Added Value of CT Pelvic Bone Unfolding Software to Radiologist Performance in Detecting Osteoblastic Pelvic Bone Lesions in Patients With Prostate Cancer

Can Assoc Radiol J. 2021 Jan 21;846537120983241. doi: 10.1177/0846537120983241. Online ahead of print.

Abstract

Purpose: To evaluate the contribution of CT Bone Unfolding software to the diagnostic accuracy and efficiency for the detection of osteoblastic pelvic bone lesions in patients with prostate cancer.

Methods: A total of 102 consecutive (January 2016-September 2019) patients who underwent abdominopelvic CT with prostate cancer were retrospectively evaluated for osteoblastic pelvic bone lesions, using commercially available the post-processing-pelvic bone flattening-image software package "CT Bone Unfolding." Two radiologists with 3 and 15 years of experience in abdominal radiology evaluated CT image data sets independently in 2 separate reading sessions. At the first session, only MPR images and at the second session MPR images and additionally unfolded reconstructions were assessed. Reading time for each patient was noted. A radiologist with 25 years of experience, established the standard of reference.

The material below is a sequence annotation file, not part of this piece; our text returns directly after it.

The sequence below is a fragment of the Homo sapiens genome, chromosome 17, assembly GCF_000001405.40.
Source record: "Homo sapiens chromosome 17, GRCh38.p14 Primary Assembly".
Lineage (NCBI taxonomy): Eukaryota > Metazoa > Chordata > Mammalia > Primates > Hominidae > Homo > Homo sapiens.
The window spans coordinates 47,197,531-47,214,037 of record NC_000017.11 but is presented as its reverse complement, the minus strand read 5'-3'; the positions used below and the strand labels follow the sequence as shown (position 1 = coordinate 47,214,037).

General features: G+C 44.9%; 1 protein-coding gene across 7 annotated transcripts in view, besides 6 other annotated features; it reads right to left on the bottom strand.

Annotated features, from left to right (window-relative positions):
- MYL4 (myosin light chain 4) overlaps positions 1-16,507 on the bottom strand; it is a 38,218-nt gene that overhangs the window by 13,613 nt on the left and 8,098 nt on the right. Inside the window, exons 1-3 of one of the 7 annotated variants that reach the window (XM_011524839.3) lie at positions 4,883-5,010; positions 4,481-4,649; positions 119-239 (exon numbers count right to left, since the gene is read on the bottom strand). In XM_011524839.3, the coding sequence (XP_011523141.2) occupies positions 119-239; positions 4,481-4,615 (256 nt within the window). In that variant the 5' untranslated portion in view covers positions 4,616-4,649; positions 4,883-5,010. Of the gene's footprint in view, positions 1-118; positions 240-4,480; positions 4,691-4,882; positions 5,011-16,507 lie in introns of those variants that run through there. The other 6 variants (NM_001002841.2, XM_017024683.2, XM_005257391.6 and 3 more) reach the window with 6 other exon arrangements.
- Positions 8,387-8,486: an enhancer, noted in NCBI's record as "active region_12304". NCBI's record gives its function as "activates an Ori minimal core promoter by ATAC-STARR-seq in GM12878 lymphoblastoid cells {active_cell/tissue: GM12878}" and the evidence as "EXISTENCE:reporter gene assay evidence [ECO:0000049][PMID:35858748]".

Results: In the evaluations performed with the MPR-Unfold method, the diagnostic accuracy were found to be 2.067 times higher compared to the MPRs method (P < 0.001). The location of the lesions or the reader variabilities did not show any influence on accuracy (P > 0.05) For all readers the reading time for MPR was significantly longer than for MPR-Unfold (P < 0.05). For both methods substantial to almost-perfect inter-reader agreement was found (0.686-0.936).

Conclusions: The use of unfolded pelvic bone reconstructions increases diagnostic accuracy while decreasing the reading times in the evaluation of pelvic bone lesions. Therefore, our findings suggest that utilizing unfolded reconstructions in addition to MPR images may be preferable in patients with prostate cancer for the screening of osteoblastic pelvic bone lesions.

Keywords: CT bone unfolding software; bone metastasis; computed tomography; pelvic bone; prostate cancer.